20. 5 out of 5

    Farah Firdaus

    I know I’ve said this so many times before but George Orwell was a very brilliant and perceptive author. I have read and loved his best known works (Animal Farm & 1984) but I have to admit that while his novels are good, his essays are definitely WAY better. It took me 3 months but I finally finished this exceptional collection of essays ranging from complex topics like politics, literature and history to simple matters such as writing, nature and scrutiny of everyday life. With his keen and tim I know I’ve said this so many times before but George Orwell was a very brilliant and perceptive author. I have read and loved his best known works (Animal Farm & 1984) but I have to admit that while his novels are good, his essays are definitely WAY better. It took me 3 months but I finally finished this exceptional collection of essays ranging from complex topics like politics, literature and history to simple matters such as writing, nature and scrutiny of everyday life. With his keen and timely observation, Orwell explores a plethora of subjects, which includes; his personal journey to becoming a writer, reminiscence of his time working in a bookshop, examination of Charles Dickens’ writings and politics, smutty postcards as a sign of rebellion against society, dangers of nationalism, good and bad books, facts and wisdom about toads, spring and capitalism, his experiences in a public hospital, how politicians utilize language to confuse people and his concerns with freedom of thought and expression. Anyway, this is my top 5 favourites from this collection: 📖 Why I Write 📖 Charles Dickens 📖 The Prevention of Literature 📖 Politics and the English Language 📖 Politics vs Literature: An Examination of Gulliver’s Travels Some honourable mentions: 📖 The Spike 📖 Marrakech 📖 How the Poor Die 📖 Confessions of a Book Reviewer 📖 Some Thoughts on the Common Toad “A society becomes totalitarian when its structure becomes flagrantly artificial: when its ruling class has lost its function but succeeds in clinging to power by force or fraud. Such a society - can never afford to become either tolerant or intellectually stable.” All in all, this collection of essays is astonishingly prescient and more relevant than ever. Highly recommended.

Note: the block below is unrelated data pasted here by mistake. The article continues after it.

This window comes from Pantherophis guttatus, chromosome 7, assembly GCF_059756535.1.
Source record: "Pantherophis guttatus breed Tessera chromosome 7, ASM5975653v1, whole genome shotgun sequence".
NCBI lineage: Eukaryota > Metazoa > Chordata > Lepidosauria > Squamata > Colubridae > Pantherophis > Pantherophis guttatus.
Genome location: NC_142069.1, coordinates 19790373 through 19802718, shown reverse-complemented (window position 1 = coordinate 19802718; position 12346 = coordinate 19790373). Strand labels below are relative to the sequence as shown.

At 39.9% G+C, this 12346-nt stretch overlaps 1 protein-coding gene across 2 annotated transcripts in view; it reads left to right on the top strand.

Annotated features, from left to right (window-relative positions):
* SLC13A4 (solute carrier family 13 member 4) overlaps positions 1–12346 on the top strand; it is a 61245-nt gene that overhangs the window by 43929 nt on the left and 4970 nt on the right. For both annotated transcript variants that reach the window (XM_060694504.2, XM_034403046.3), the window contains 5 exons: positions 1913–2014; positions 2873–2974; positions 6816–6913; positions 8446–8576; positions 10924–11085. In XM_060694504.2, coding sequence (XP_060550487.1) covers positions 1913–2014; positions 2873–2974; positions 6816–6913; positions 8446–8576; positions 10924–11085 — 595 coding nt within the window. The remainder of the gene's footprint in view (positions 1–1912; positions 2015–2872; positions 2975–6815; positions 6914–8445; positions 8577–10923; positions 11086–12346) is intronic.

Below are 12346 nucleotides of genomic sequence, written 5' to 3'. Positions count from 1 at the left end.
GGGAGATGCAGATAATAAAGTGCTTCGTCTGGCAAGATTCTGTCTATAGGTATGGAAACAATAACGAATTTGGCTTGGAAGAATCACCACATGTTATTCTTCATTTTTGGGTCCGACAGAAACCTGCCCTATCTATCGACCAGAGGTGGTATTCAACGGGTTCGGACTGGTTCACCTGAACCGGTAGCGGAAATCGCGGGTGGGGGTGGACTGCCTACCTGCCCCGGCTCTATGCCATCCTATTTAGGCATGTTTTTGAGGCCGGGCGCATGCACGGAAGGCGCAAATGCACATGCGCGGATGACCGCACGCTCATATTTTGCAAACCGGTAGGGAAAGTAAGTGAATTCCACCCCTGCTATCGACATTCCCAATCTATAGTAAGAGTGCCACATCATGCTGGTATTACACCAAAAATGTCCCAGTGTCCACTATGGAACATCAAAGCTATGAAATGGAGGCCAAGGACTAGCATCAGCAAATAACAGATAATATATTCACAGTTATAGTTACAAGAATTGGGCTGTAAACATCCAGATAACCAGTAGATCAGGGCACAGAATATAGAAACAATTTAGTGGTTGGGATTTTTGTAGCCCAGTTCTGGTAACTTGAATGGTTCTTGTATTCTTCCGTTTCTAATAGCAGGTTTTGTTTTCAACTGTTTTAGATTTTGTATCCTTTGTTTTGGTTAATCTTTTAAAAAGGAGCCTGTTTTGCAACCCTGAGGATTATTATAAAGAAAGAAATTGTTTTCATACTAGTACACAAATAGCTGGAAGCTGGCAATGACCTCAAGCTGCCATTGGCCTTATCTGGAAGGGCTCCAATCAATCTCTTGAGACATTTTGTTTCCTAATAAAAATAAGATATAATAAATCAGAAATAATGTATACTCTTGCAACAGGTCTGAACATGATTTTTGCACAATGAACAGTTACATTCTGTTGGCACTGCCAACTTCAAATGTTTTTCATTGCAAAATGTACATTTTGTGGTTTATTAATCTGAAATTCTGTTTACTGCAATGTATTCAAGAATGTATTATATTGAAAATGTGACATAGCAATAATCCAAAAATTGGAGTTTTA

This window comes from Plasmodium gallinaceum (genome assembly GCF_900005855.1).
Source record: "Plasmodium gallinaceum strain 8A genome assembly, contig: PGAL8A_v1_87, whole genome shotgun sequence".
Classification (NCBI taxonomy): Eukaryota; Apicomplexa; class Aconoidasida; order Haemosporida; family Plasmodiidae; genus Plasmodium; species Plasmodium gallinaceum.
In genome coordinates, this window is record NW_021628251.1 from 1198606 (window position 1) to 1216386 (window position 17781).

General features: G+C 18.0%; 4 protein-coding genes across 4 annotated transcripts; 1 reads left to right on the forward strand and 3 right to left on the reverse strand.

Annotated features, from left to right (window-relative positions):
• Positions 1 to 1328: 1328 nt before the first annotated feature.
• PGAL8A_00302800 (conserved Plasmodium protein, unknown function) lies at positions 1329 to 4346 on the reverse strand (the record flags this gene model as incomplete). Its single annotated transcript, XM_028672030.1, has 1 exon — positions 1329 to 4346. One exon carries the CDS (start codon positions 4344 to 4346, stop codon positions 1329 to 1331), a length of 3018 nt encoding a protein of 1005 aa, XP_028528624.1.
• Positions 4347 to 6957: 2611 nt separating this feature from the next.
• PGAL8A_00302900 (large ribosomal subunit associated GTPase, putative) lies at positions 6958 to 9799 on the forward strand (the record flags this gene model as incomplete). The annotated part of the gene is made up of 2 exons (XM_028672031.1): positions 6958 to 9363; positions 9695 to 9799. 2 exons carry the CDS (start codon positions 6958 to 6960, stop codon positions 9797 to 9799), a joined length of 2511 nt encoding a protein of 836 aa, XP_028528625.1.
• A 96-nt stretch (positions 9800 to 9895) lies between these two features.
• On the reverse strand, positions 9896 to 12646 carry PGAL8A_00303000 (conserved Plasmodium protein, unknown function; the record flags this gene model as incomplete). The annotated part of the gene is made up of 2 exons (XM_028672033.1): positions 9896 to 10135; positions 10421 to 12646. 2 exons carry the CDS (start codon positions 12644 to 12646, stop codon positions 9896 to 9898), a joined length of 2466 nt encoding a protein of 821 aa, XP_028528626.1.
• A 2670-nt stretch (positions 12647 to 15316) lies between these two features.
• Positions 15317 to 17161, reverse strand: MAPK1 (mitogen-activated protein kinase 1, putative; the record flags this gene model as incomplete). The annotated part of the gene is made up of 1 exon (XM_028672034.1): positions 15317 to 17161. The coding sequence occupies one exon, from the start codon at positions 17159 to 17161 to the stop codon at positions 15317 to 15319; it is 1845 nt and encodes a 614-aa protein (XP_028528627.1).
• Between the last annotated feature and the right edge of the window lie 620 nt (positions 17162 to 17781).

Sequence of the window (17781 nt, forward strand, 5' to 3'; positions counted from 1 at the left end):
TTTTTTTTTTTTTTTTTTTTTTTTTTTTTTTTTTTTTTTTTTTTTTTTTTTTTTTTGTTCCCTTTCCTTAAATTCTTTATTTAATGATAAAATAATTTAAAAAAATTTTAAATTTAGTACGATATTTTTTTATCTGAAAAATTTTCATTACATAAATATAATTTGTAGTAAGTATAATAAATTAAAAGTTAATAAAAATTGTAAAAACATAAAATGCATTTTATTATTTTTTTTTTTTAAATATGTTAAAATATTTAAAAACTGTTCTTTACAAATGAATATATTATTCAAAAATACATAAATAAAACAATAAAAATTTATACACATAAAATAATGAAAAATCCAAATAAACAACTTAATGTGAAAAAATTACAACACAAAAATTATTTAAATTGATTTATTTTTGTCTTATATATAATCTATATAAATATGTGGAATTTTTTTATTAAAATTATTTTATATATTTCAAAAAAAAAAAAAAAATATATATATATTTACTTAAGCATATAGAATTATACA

21. 5 out of 5

    Salam Almahi